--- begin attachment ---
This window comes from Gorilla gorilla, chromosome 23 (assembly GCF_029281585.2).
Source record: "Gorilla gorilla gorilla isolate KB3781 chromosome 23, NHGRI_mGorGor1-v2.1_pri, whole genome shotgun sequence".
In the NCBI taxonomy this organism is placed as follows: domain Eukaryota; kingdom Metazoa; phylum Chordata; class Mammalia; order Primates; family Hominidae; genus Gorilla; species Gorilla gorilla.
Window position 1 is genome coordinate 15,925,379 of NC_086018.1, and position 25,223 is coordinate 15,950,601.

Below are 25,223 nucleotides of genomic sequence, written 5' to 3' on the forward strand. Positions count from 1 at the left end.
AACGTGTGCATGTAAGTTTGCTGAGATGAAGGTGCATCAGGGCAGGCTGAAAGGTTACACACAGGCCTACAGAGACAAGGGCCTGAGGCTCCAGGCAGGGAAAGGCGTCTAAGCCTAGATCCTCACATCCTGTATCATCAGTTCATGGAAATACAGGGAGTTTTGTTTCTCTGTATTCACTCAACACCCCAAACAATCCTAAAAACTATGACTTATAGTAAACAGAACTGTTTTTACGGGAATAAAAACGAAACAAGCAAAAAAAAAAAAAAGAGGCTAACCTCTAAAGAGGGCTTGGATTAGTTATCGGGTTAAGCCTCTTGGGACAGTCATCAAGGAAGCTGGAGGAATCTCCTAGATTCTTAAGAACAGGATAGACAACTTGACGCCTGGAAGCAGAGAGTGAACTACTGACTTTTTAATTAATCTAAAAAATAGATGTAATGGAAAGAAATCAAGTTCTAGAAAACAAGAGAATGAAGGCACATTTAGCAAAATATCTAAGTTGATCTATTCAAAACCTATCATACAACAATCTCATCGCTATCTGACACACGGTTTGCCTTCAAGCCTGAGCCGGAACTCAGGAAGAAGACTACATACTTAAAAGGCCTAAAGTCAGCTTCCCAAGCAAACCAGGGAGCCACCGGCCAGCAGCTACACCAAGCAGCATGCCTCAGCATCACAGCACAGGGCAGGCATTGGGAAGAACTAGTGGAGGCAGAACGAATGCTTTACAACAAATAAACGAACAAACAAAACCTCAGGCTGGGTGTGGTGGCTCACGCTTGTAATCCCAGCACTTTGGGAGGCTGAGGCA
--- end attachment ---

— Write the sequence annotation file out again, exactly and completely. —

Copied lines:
This window comes from Gorilla gorilla, chromosome 23 (assembly GCF_029281585.2).
Source record: "Gorilla gorilla gorilla isolate KB3781 chromosome 23, NHGRI_mGorGor1-v2.1_pri, whole genome shotgun sequence".
In the NCBI taxonomy this organism is placed as follows: domain Eukaryota; kingdom Metazoa; phylum Chordata; class Mammalia; order Primates; family Hominidae; genus Gorilla; species Gorilla gorilla.
Window position 1 is genome coordinate 15,925,379 of NC_086018.1, and position 25,223 is coordinate 15,950,601.

Below are 25,223 nucleotides of genomic sequence, written 5' to 3' on the forward strand. Positions count from 1 at the left end.
AACGTGTGCATGTAAGTTTGCTGAGATGAAGGTGCATCAGGGCAGGCTGAAAGGTTACACACAGGCCTACAGAGACAAGGGCCTGAGGCTCCAGGCAGGGAAAGGCGTCTAAGCCTAGATCCTCACATCCTGTATCATCAGTTCATGGAAATACAGGGAGTTTTGTTTCTCTGTATTCACTCAACACCCCAAACAATCCTAAAAACTATGACTTATAGTAAACAGAACTGTTTTTACGGGAATAAAAACGAAACAAGCAAAAAAAAAAAAAAGAGGCTAACCTCTAAAGAGGGCTTGGATTAGTTATCGGGTTAAGCCTCTTGGGACAGTCATCAAGGAAGCTGGAGGAATCTCCTAGATTCTTAAGAACAGGATAGACAACTTGACGCCTGGAAGCAGAGAGTGAACTACTGACTTTTTAATTAATCTAAAAAATAGATGTAATGGAAAGAAATCAAGTTCTAGAAAACAAGAGAATGAAGGCACATTTAGCAAAATATCTAAGTTGATCTATTCAAAACCTATCATACAACAATCTCATCGCTATCTGACACACGGTTTGCCTTCAAGCCTGAGCCGGAACTCAGGAAGAAGACTACATACTTAAAAGGCCTAAAGTCAGCTTCCCAAGCAAACCAGGGAGCCACCGGCCAGCAGCTACACCAAGCAGCATGCCTCAGCATCACAGCACAGGGCAGGCATTGGGAAGAACTAGTGGAGGCAGAACGAATGCTTTACAACAAATAAACGAACAAACAAAACCTCAGGCTGGGTGTGGTGGCTCACGCTTGTAATCCCAGCACTTTGGGAGGCTGAGGCA